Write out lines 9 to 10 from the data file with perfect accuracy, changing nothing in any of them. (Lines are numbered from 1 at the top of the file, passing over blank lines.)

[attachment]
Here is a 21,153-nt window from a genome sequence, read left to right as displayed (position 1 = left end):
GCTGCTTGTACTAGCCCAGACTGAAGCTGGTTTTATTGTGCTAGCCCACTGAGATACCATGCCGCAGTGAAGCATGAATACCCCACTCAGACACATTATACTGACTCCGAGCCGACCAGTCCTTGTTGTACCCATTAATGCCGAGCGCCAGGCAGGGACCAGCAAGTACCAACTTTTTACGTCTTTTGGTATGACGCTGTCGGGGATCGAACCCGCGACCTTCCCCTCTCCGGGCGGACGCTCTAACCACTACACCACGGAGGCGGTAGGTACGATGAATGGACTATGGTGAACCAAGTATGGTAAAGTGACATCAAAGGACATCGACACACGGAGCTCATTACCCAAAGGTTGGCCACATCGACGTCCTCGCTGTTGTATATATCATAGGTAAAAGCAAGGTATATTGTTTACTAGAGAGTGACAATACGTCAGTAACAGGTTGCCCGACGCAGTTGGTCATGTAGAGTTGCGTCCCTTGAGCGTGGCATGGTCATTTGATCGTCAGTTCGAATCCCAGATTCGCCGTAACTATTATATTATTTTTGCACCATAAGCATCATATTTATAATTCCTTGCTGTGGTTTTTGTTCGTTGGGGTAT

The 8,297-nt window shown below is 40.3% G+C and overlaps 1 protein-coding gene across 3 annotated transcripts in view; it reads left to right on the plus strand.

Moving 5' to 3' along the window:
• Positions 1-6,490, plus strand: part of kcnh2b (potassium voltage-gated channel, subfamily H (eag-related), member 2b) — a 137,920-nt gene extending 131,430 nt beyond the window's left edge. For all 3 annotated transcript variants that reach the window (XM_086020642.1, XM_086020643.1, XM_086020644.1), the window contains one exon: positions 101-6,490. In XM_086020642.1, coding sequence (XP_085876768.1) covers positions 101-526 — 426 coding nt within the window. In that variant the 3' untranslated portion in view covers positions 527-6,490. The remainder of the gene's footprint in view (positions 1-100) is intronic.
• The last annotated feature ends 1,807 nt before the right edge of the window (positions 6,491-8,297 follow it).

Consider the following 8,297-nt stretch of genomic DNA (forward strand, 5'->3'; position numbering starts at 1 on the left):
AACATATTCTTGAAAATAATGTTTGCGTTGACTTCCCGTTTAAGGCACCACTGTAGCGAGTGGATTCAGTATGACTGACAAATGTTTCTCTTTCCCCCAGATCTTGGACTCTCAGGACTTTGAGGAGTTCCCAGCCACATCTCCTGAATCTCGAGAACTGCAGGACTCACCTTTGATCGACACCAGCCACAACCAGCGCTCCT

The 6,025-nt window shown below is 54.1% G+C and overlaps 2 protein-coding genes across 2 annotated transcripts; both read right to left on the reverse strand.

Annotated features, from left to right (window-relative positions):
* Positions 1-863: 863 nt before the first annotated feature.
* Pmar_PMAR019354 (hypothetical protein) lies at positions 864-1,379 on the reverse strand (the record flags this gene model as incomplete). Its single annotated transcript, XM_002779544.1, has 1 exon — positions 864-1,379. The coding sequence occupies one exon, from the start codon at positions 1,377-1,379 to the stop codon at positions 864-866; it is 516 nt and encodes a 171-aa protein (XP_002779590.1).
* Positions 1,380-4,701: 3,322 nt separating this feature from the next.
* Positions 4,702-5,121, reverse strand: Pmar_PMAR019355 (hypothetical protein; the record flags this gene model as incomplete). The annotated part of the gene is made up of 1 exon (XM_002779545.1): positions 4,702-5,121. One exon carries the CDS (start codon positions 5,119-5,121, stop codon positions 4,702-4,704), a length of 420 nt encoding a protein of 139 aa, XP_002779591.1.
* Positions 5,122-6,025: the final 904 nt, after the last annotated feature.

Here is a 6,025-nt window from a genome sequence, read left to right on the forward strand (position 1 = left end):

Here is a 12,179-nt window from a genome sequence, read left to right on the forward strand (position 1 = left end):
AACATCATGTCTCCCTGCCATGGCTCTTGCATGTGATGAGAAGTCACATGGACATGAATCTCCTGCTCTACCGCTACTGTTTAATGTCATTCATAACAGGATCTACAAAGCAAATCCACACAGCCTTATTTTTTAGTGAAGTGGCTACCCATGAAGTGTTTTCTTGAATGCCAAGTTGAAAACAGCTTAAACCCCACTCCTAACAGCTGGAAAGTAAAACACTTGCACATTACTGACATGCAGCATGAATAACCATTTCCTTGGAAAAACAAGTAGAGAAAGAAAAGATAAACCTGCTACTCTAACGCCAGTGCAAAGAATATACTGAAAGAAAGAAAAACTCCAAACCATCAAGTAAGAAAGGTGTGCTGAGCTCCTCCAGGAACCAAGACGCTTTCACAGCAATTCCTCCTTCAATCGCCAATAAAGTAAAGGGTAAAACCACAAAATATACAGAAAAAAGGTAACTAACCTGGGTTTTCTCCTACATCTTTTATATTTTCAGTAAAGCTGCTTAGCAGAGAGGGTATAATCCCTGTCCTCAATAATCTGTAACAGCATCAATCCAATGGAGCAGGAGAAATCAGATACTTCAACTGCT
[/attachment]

The 6,025-nt window shown below is 54.1% G+C and overlaps 2 protein-coding genes across 2 annotated transcripts; both read right to left on the reverse strand.

Annotated features, from left to right (window-relative positions):